If you take a look at the shelves in a library there is more than a lifetimes worth of reading. One may think “what is the point of having all these books? No one will ever read them all.” As true as that may be each book holds a story, just like each person. One person may enter a library in search of steroids in sports, while another enters searching marine biology. Each book has a purpose and has an effect on someones life. The book may not be the most requested but even if it is checked out just once it has helped. Libraries are a source if our information and allow our minds to expand. We must save them and continue to fund.

  3. The truth is, our culture does not care very much about books, nor does it go to the lengths that it should to accumulate them and make them widely available. The best example is, obviously, the Wareham Free Library. I am not aware of the details of the city budget cuts, but it seems to me that the library got it pretty bad. Even now, when it is closed half the time, it’s still struggling to stay open. Recently, it lost its certification, meaning that people can no longer go online, order books from other libraries, and pick them up in Wareham. Instead of having twenty or so libraries worth of books to choose from, the people in Wareham only get one. I found this out while trying to order a Thelonious Monk concert DVD online (not a book, but still educational!). In the past I have used this system to order books that were not available at the Wareham Free Library. Now, that is impossible. The children of Wareham have lost a lifetime’s worth of knowledge when the library lost its certification, all because the city couldn’t find the money. Again, I don’t know the specifics of the cuts, but it seems to me that the library should be considered more important that it is today.

  4. I completely feel that people must continue to fund libraries. I feel that they are a necessary resource in society despite all the new technology that exists today. It is true that people can easily search the internet and virtually find any desired information but there is something special in going to a library. I know some people including myself who would much rather take a trip to the library than find research at a computer screen. I find security in getting information through books. I feel that they are much more reliable and accurate than information online.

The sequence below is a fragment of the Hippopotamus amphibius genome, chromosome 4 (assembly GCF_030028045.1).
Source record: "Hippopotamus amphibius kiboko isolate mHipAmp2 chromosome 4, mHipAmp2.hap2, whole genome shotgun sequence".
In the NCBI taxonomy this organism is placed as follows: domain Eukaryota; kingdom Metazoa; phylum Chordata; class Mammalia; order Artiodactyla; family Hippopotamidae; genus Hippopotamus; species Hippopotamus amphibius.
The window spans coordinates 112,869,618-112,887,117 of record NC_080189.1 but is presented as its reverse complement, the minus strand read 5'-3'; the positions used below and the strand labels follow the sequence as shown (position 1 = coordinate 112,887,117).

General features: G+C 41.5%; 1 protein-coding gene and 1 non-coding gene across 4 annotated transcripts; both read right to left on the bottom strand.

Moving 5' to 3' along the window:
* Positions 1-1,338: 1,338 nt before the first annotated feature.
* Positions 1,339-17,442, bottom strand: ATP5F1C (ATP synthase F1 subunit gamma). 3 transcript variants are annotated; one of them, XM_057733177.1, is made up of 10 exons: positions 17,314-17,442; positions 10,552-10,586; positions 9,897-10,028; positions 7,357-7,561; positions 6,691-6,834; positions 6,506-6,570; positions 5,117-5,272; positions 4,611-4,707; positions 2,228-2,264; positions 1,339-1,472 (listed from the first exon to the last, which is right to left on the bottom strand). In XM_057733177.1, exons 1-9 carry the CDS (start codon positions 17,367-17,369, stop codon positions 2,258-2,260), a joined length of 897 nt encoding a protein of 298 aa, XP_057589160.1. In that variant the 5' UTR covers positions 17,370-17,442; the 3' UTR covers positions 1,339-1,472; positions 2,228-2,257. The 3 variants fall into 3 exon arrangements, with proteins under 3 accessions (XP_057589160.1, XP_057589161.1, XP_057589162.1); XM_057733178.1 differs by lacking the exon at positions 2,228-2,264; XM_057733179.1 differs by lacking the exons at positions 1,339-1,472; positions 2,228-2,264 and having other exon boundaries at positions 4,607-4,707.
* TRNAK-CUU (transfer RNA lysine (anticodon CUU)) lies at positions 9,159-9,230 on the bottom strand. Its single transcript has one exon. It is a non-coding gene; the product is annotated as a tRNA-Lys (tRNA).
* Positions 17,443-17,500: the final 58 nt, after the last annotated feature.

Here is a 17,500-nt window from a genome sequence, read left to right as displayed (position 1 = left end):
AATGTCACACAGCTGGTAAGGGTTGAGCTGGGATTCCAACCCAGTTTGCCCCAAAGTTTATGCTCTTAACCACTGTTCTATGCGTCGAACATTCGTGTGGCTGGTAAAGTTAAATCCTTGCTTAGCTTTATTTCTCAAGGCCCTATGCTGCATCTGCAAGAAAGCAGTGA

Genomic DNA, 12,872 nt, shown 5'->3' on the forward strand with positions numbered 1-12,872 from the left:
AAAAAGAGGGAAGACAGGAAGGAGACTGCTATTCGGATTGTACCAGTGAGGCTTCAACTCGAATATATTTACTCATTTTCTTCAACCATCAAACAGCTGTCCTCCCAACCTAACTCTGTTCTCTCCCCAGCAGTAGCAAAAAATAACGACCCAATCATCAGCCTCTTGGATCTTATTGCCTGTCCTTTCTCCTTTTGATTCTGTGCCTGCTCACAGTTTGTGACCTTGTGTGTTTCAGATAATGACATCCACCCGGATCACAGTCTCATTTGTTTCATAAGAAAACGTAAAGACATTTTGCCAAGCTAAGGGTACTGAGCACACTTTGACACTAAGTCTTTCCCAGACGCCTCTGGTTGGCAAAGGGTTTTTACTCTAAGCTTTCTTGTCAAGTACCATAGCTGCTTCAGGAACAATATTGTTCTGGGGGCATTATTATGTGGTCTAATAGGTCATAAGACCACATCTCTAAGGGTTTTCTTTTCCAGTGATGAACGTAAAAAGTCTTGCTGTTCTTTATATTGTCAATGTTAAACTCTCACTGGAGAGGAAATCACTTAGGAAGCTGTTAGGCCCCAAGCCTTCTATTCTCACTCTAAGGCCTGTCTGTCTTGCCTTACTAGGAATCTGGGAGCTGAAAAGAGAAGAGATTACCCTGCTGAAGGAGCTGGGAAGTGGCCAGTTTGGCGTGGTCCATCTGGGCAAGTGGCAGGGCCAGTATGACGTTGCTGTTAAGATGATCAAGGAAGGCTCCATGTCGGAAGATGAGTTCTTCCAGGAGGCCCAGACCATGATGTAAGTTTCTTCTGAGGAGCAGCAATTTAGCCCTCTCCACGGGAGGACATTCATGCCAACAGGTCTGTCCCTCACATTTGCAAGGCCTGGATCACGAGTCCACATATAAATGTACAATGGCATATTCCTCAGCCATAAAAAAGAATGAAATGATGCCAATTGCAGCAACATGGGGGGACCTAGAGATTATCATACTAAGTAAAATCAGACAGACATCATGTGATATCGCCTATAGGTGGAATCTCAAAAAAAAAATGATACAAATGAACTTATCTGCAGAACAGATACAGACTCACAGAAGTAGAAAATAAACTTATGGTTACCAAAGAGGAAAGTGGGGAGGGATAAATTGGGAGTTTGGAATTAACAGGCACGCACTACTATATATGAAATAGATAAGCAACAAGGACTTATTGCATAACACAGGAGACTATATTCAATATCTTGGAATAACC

Even if some books are rarely taken out or used that does not mean that they are insignificant. They may not be useful to one person but at some point someone got something beneficial out of them or maybe just pure enjoyment.
    Lastly I also believe that even with all the new forms of entertainment there is still a large amount who look to reading for pleasure in their pastime. It would be a shame if libraries were made unavailable and people were incapable of taking out however many books they pleased for their free time. I feel that everyone must work to help save the libraries.

  5. No one should ever say that the all of the blank edges of the world are filled in. Billions of universes exist sitting on dusty shelves in between the cover and final page of any book.
    I think of myself as an explorer. Constantly traversing through the epic battles, mysterious landscapes and becoming completely new people.
    I’ve fallen for Mr. Darcy, Traveled down river with Huck Finn. I’ve cast magic spells and defeated thousands or Orcs. They joy found in reading a book is indescribable and it is worth more than any I-pod or $200 pair of sneakers.
    That is why its important to read. You gain so much with every page. The thought of loosing a library is dreadful. If people care less and less we may see the world heading in the direction of Bradbury’s Fahrenheit 451.

  6. I can honestly say that this essay stirs up great emotion inside of me. Personally, I love to read any type of material I can get my hands on. In fact, lately, with my tremendous workload in school, I have not had the time to simply read for pleasure, and it deeply upsets me. With this said, I find it irritating that so many students today find reading to be a chore. I think that everyone should read, for reading enlightens you. Nothing bad will ever come of reading a book. Furthermore, I think that funding public libraries should be an utmost priority for any town. It bothers me when there are cuts in the town budget, and one of the first things limited is the Wareham Free Library’s hours of operation. I feel that not nearly enough people are appreciative of all that simple words on a page have to offer. Most truthfully, I hope that society is not taking a downturn for the worst, as the issue of students not wanting to read only seems to be increasing.